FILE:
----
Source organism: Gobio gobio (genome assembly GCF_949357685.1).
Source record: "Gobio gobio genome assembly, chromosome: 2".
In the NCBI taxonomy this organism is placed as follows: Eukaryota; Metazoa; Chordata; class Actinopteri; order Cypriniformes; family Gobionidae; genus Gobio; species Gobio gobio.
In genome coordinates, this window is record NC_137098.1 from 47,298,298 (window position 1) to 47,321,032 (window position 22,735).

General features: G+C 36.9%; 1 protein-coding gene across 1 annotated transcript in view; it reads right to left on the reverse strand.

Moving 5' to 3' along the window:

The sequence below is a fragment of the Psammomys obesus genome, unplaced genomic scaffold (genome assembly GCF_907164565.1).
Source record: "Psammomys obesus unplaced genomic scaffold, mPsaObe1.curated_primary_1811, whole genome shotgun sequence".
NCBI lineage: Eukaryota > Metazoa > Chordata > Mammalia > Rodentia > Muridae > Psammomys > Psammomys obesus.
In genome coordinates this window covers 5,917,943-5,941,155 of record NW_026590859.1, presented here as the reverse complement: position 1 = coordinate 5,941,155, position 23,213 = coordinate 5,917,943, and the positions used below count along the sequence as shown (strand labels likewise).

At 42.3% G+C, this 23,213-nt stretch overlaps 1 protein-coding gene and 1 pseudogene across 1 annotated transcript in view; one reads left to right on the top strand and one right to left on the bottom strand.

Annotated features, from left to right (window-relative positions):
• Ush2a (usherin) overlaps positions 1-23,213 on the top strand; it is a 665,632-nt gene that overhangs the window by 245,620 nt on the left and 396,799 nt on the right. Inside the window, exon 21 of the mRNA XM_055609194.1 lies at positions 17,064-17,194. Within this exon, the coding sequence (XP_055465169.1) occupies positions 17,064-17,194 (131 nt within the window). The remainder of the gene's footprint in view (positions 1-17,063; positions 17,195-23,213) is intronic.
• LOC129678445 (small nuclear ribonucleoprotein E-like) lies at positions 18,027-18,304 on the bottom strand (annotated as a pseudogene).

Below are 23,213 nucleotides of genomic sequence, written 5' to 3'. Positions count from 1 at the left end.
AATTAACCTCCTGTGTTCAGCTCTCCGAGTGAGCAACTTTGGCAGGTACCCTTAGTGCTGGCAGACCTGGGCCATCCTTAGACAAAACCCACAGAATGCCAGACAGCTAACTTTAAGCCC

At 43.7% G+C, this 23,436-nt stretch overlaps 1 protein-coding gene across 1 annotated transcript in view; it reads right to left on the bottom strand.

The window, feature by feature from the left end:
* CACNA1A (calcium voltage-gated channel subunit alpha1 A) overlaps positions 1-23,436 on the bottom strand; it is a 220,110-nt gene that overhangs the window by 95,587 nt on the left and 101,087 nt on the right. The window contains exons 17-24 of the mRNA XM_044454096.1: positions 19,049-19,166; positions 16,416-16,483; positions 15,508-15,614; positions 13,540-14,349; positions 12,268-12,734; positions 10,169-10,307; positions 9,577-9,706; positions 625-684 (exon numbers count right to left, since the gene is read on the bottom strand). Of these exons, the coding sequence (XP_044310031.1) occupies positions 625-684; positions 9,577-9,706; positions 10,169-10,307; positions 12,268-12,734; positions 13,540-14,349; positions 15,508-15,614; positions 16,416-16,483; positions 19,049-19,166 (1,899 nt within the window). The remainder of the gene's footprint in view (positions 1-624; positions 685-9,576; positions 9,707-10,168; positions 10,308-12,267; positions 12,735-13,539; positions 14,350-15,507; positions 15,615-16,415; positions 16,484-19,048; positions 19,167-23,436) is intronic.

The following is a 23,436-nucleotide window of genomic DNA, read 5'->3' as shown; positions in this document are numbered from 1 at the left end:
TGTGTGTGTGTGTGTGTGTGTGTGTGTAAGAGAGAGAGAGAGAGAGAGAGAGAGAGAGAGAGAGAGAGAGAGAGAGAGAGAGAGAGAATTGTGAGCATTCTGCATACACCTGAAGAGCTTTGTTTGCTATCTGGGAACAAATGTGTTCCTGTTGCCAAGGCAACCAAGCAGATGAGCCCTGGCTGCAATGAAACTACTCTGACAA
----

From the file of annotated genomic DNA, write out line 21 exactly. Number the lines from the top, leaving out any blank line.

TGTGTGTGTGTGTGTGTGTGTGTGTGTAAGAGAGAGAGAGAGAGAGAGAGAGAGAGAGAGAGAGAGAGAGAGAGAGAGAGAGAGAGAATTGTGAGCATTCTGCATACACCTGAAGAGCTTTGTTTGCTATCTGGGAACAAATGTGTTCCTGTTGCCAAGGCAACCAAGCAGATGAGCCCTGGCTGCAATGAAACTACTCTGACAA